I’m way behind on my life — so behind that I’m only now getting around to reading that most precious of texts, the latest issue of Sunstone. I’m actually even more behind than that because I am going to borrow ideas from a panel discussion at last year’s Sunstone Symposium that is printed in the issue. Holly Welker’s introduction to the panel, "Doing Things that Change Us: Mormonism as Praxis," relates a conversation between Karen Amstrong, a former Catholic nun who was writing a documentary series on Saint Paul, and a Jewish scholar Armstrong consulted, Hyam Maccoby.
Maccoby contests the New Testament description of the Pharisees and argues that Jesus could himself have been a follower of Rabbi Hillel, a Pharisee, because Jesus taught a version of Hillel’s Golden Rule. He shares the following with Armstrong: "Some pagans came to Hillel and told him that they would convert to his faith if he could recite the whole of Jewish teaching while he stood on one leg. So Hillel obligingly stood on one leg like a stork and said, ‘Do not do unto others as you would not have done unto you. That is the Torah. The rest is commentary. Go and learn it.’"
Armstrong is taken aback and struggles to synthesize this approach with her understanding of religion, which requires belief in the creeds before all else. Maccoby explains that theology is not that important in Judaism. "We have orthopraxy instead of orthodoxy–Right practice rather than right belief — You Christians make such a fuss about theology, but it’s just not important in the way you think. It’s just poetry, really, ways of talking about the inexpressible."
I like that. I know what the right way to live my life is, and I know when I am doing it and when I am not — I think most of us have that basic awareness. After all, wickedness never was happiness. Maccoby’s explanation is in consonance with one of the most fundamental of LDS doctrines, that we become who we practice to be. I think that’s called eternal progression. One thing I chafe against in the church is the notion that we must believe in a certain set of doctrines which in large part don’t relate to how we actually live our lives. So is the good rabbi correct, are we misled to value belief in so many doctrines instead of focusing on how to live our lives? Or do we need those doctrines in order to know the right way to live? After all, I just used an LDS doctrine to explain why Maccoby’s perspective makes sense to me.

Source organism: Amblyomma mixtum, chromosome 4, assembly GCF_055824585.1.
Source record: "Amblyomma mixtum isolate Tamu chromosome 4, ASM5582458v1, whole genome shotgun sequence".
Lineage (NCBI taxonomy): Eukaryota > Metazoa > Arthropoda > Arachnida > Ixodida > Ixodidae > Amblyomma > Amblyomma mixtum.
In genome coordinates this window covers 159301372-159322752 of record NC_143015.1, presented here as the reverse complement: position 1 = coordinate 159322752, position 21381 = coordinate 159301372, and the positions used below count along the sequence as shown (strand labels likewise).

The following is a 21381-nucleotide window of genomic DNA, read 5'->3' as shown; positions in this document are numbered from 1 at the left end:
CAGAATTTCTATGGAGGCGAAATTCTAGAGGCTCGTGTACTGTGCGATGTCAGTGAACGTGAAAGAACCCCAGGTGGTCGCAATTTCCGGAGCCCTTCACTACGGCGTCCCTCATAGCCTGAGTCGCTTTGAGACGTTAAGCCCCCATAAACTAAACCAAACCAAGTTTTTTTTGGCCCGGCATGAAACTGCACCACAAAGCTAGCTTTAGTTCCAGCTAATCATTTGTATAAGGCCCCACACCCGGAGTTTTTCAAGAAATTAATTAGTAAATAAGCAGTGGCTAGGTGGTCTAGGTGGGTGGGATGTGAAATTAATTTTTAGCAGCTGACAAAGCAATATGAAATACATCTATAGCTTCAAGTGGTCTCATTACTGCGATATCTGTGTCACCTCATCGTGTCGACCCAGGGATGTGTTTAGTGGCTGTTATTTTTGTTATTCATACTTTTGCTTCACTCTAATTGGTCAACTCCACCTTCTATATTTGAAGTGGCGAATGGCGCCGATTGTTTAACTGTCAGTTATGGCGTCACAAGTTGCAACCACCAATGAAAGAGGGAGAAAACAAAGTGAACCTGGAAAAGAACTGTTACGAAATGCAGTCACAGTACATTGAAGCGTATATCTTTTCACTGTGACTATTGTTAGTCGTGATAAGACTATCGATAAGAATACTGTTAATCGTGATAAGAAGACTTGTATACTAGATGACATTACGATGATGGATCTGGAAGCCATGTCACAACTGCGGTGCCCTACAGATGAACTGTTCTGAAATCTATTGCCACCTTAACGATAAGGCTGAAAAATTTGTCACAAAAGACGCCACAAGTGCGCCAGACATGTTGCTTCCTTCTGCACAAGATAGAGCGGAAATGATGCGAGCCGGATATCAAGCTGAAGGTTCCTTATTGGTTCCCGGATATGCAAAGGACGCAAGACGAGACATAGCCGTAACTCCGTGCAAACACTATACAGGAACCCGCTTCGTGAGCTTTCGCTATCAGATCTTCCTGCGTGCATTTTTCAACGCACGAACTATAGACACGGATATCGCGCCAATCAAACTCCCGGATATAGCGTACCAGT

I also appreciate his characterization of theology as poetry, a way of talking about the inexpressible. The night before I read the article I had been reading in 2 Nephi where Lehi is counseling Jacob before his death and expounding on his own ontology. "For it must needs be, that there is an opposition in all things. If not so, my first-born in the wilderness, righteousness could not be brought to pass, neither wickedness, neither holiness nor misery, neither good nor bad. Wherefore, all things must needs be a compound in one … And if ye shall say there is no law, ye shall also say there is no sin. If ye shall say there is no sin, ye shall also say there is no righteousness. And if there be no righteousness there be no happiness. And if there be no righteousness nor happiness there be no punishment nor misery. And if these things are not there is no God."
I cherish Lehi’s words much more when I read them as his attempt to approach the ineffable rather than a laying down of doctrinal beliefs. After all, the Book of Mormon puts forth a number of inconsistent doctrines, which only makes sense given that it is a collection of so many human beings trying to express their understandings of God and his ways. I am not unhinging the Book of Mormon from historical occurrence, rather, just trying to appreciate the musings of the prophets in a way that makes more sense to me. So, is this a valid way to read scripture